Here is where I depart from the instructions a bit.  I go ahead and sew most of the ¼” seam between the upper edge of the tote and the binding, so I don’t have to deal with the pins while I’m doing the next part.  I still leave the same inch or two unsewn around the one side seam –for now. Then I make the pencil marks where each end of the binding hits the side seam.

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Step 5:  You can see the ¼” seam is partially done and the the pencil marks are made on the binding where each end of it hits the side seam.

The two ends of the binding are sewn together matching the pencil marks to create a closed circle. Next, trim the excess binding and zigzag the resulting raw edges to prevent fraying. Finally, go back and finish the ¼” seam at the top.

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Step 5: finished

Step 6

Flip sewn binding into inside of bag and pin well along unsewn edge.  Top stitch top edge of tote ON RIGHT SIDE OF TOTE about ¼” down from tote top.  Now sew lower edge of well pinned binding in place using zigzag stitch and going around twice.”

 

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Step 6:  Flip the binding to the inside of the tote and pin on the lower edge.  Note that none of the binding will show on the right side of the tote.
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Step 6:  Top stitch ¼” on the right side of the tote.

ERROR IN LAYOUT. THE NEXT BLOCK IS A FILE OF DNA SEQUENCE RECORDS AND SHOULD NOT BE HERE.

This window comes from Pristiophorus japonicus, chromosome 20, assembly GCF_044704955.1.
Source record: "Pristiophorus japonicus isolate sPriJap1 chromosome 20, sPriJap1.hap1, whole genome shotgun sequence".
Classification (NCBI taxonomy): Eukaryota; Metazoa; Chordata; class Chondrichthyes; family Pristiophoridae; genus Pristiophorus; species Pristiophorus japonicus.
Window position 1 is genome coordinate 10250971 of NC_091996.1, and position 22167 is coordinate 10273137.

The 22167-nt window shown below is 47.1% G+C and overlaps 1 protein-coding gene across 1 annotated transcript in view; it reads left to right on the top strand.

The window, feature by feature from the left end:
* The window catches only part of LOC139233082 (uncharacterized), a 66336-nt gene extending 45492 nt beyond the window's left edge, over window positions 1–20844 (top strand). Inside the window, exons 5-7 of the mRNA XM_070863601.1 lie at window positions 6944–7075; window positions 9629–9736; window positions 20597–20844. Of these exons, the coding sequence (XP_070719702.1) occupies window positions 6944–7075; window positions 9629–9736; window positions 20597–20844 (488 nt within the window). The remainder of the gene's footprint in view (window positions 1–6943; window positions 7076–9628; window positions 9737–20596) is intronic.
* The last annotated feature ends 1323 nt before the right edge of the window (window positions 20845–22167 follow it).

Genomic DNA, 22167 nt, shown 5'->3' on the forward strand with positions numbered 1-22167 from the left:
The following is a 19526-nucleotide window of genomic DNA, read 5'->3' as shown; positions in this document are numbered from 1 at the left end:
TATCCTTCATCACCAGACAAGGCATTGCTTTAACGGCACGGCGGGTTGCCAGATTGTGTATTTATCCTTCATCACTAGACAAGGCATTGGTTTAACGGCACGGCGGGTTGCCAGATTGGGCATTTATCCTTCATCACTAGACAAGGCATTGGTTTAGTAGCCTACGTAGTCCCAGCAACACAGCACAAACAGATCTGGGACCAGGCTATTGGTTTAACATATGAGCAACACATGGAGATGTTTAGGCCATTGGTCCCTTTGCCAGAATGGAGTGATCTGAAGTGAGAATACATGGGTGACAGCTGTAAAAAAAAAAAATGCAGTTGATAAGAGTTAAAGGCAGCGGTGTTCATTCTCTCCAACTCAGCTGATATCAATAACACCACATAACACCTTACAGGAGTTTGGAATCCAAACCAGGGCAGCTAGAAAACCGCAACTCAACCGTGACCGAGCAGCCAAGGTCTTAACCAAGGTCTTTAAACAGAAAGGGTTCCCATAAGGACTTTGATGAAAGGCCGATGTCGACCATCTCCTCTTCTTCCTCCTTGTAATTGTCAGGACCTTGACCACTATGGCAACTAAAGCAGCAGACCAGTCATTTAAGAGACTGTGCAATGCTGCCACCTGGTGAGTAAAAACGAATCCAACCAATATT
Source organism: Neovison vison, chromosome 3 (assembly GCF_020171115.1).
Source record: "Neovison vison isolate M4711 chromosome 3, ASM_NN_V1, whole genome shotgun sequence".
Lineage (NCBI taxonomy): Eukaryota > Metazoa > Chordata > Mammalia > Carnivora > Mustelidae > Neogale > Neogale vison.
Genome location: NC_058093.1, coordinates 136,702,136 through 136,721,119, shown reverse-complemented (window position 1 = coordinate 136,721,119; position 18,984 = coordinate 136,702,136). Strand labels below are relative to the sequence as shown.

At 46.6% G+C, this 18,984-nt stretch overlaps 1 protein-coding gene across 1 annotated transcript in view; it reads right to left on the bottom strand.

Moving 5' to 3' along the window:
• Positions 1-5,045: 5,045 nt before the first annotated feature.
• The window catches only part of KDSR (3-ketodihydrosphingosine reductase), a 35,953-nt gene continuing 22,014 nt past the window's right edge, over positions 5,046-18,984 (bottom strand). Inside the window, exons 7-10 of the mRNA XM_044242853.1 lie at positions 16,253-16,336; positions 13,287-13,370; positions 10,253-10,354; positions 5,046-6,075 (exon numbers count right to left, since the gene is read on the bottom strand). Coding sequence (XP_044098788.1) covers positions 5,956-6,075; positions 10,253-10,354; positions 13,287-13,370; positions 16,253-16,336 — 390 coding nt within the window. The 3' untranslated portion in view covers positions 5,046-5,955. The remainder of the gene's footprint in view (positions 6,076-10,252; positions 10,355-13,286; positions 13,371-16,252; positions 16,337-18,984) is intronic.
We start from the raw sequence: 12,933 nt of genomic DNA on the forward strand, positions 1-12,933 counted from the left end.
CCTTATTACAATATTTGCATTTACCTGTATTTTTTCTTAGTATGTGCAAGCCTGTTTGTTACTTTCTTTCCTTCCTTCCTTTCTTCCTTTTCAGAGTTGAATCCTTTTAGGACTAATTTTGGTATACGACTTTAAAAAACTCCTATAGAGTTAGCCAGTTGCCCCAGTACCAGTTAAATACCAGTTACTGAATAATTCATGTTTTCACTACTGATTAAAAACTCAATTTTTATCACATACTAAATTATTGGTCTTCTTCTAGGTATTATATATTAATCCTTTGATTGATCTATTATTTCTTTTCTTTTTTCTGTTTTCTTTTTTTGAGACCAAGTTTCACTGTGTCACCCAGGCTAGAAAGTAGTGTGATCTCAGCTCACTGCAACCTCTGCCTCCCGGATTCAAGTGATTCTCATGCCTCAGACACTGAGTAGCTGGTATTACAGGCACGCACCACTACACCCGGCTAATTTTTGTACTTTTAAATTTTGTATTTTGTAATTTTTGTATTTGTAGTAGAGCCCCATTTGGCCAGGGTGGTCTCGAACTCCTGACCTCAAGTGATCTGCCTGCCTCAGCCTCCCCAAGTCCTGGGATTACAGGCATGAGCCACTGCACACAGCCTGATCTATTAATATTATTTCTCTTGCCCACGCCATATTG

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Step 6: Finally sew the lower edge of the binding to the tote using a zigzag stitch and going around twice

Choose a thread color for the top stitch and the bottom zigzag stitch that contrasts with tote fabric, or one that matches it depending on your judgement as to which looks best. I usually start out by sewing the first round of zigzag stitches from the inside.  The second round I often sew from the outside, to make sure it looks right, although I’m sure most people just go around twice without switching sides.

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A completed tote showing the side seam opening into which the ties will be threaded.

The tote is now ready to be returned for stringing with ties.  The tie-stringing step is normally done by the same people that put together the kits, since we receive bags of different colored ties that we can match to different colored totes.

If you are interested in the next steps, you can see the instructions for cutting and sewing the ties, and completing the totes in the following post:  Part 2 of the Large Tote Instructions: Adding the Ties

Thanks for reading, and let me know if something needs to be made clearer.

Here are photos of a few more completed totes: